Economy to power on despite rains forecast

India is likely to post growth above 7.0 per cent in this fiscal year despite forecast of below normal Monsoon.

india Updated: Apr 27, 2006 16:23 IST

India's economic progress is unlikely to falter in this fiscal year despite forecasts of below normal monsoon rains, with most analysts agreeing the $700-billion economy would post growth above 7.0 per cent.

Weather officials said on Monday that the June-September southwest monsoons -- important for an economy where farming accounts for nearly 21 percent of GDP and determines rural consumer demand -- were likely to be "just below normal".

But the news pulled down the benchmark stock exchange index by a minor 1 per cent.

Analysts say that a poor monsoon no longer dents GDP growth to the extent it once would as India is now powered by manufacturing and the services sector, which alone accounts for more than 50 per cent of the economy, Asia's third-largest.

"What really matters is the distribution (of the rains)," said Rupa Rege Nitsure, chief economist at Bank of Baroda. "If the reduction is going to happen in already rain deficient areas or drought prone areas then it may not affect overall output."

"The agricultural sector's share of GDP growth is progressively shrinking," agreed Shubhada Rao, chief economist at YES Bank Ltd. "Our GDP growth forecast remains unchanged at 7.5-7.7 per cent." In 1980, farming accounted for 38 percent of the economy.


Analysts added that previous monsoon forecasts had proved unreliable. "We have seen forecasts going awry in the past. We are sticking to our growth forecast of 7.5 per cent," said Sanjeet Singh, an analyst with ICICI Securities.

High global crude oil prices and a mounting current account deficit posed far bigger challenges to the Indian economy in the year to March 2007, commentators said.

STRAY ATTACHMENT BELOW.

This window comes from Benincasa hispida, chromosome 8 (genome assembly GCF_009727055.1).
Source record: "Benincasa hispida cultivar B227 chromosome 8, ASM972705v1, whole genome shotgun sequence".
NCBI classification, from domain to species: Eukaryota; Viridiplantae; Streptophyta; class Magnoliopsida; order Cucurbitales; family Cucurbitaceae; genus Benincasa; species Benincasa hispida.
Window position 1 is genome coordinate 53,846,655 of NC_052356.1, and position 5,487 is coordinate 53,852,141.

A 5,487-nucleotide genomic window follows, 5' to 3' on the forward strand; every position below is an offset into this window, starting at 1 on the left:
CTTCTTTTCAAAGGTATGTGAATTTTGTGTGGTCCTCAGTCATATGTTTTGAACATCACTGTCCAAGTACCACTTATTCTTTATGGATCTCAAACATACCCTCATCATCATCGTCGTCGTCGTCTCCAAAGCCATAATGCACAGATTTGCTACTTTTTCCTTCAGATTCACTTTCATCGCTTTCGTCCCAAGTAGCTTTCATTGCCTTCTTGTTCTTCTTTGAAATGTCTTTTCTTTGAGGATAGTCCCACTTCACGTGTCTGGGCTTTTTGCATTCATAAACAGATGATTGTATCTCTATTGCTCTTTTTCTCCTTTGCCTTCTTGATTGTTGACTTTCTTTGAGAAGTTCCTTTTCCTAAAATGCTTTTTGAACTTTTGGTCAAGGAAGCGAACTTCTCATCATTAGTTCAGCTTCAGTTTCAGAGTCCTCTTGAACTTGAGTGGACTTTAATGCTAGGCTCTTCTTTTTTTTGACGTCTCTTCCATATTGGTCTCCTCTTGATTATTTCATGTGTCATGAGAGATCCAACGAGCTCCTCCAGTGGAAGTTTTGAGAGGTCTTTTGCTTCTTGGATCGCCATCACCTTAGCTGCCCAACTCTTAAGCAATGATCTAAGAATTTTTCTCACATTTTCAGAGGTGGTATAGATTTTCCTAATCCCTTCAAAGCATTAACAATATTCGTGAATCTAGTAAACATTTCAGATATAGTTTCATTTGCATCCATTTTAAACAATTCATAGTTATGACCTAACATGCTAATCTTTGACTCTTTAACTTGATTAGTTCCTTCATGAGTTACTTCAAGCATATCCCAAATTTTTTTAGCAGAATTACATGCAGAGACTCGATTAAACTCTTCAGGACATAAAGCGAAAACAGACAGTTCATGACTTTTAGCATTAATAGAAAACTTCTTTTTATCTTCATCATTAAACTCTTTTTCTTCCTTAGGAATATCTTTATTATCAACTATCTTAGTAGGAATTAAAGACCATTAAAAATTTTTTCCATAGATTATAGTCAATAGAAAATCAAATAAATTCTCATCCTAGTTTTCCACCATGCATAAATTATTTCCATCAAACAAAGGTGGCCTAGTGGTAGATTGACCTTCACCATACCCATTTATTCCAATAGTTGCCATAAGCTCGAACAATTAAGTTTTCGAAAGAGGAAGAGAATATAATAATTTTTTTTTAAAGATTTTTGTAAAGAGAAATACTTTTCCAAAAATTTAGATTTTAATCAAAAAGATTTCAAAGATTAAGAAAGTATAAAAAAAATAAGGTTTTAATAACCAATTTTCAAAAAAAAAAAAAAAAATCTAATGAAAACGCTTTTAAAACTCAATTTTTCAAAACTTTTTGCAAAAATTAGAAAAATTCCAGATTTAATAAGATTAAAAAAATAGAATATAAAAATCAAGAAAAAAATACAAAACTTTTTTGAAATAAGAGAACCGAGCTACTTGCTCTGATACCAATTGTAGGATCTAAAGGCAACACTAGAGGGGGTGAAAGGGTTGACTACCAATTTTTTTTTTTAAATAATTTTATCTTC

The central bank expects the economy to grow by between 7.5 and 8.0 per cent, assuming normal monsoon rains and the absence of any global economic shocks.

India, which imports 70 per cent of its oil, did not raise domestic fuel prices in 2006 despite world rates having surged by more than 10 per cent.

Analysts said the government, which controls fuel prices, was likely to raise them after a round of state elections end in May. Higher prices could build inflation pressures and prompt the central bank to raise interest rates.

"I think the downside risk to the economy is coming from potentially high oil prices," said V Anantha Nageswaran, director of Libran Asset Management in Singapore.

"At some point, high global oil prices will have to be passed through, otherwise the fiscal situation will be affected. Globally high oil prices could have an impact on growth and in an indirect way affect Indian growth as well."

Every $5 per barrel rise in global oil prices has the potential to slow Indian growth by half a percentage point, and push up inflation by about 1.4 percentage points, studies show.

Finance Minister P Chidambaram said on Monday that high oil prices were a matter of concern, and that the government would tackle the issue at an "appropriate time".

First Published: Apr 27, 2006 16:23 IST